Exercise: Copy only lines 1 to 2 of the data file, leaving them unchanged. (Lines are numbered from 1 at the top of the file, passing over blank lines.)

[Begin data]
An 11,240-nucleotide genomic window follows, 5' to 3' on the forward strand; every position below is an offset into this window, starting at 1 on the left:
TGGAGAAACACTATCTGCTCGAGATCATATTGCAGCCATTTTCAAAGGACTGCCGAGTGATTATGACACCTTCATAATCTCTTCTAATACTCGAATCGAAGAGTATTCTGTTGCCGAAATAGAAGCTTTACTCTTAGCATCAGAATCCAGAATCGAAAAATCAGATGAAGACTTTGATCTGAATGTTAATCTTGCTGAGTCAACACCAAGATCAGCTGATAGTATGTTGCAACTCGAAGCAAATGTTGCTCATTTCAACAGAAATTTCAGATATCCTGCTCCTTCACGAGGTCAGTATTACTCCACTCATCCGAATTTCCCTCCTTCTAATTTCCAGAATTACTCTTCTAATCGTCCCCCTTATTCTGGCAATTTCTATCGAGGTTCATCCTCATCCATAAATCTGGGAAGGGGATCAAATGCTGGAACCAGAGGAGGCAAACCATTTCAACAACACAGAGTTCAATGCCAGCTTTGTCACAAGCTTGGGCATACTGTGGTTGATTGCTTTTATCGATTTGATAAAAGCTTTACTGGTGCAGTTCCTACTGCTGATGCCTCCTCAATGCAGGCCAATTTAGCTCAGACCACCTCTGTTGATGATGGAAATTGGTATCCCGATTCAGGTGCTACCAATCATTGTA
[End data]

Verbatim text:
An 11,240-nucleotide genomic window follows, 5' to 3' on the forward strand; every position below is an offset into this window, starting at 1 on the left:
TGGAGAAACACTATCTGCTCGAGATCATATTGCAGCCATTTTCAAAGGACTGCCGAGTGATTATGACACCTTCATAATCTCTTCTAATACTCGAATCGAAGAGTATTCTGTTGCCGAAATAGAAGCTTTACTCTTAGCATCAGAATCCAGAATCGAAAAATCAGATGAAGACTTTGATCTGAATGTTAATCTTGCTGAGTCAACACCAAGATCAGCTGATAGTATGTTGCAACTCGAAGCAAATGTTGCTCATTTCAACAGAAATTTCAGATATCCTGCTCCTTCACGAGGTCAGTATTACTCCACTCATCCGAATTTCCCTCCTTCTAATTTCCAGAATTACTCTTCTAATCGTCCCCCTTATTCTGGCAATTTCTATCGAGGTTCATCCTCATCCATAAATCTGGGAAGGGGATCAAATGCTGGAACCAGAGGAGGCAAACCATTTCAACAACACAGAGTTCAATGCCAGCTTTGTCACAAGCTTGGGCATACTGTGGTTGATTGCTTTTATCGATTTGATAAAAGCTTTACTGGTGCAGTTCCTACTGCTGATGCCTCCTCAATGCAGGCCAATTTAGCTCAGACCACCTCTGTTGATGATGGAAATTGGTATCCCGATTCAGGTGCTACCAATCATTGTA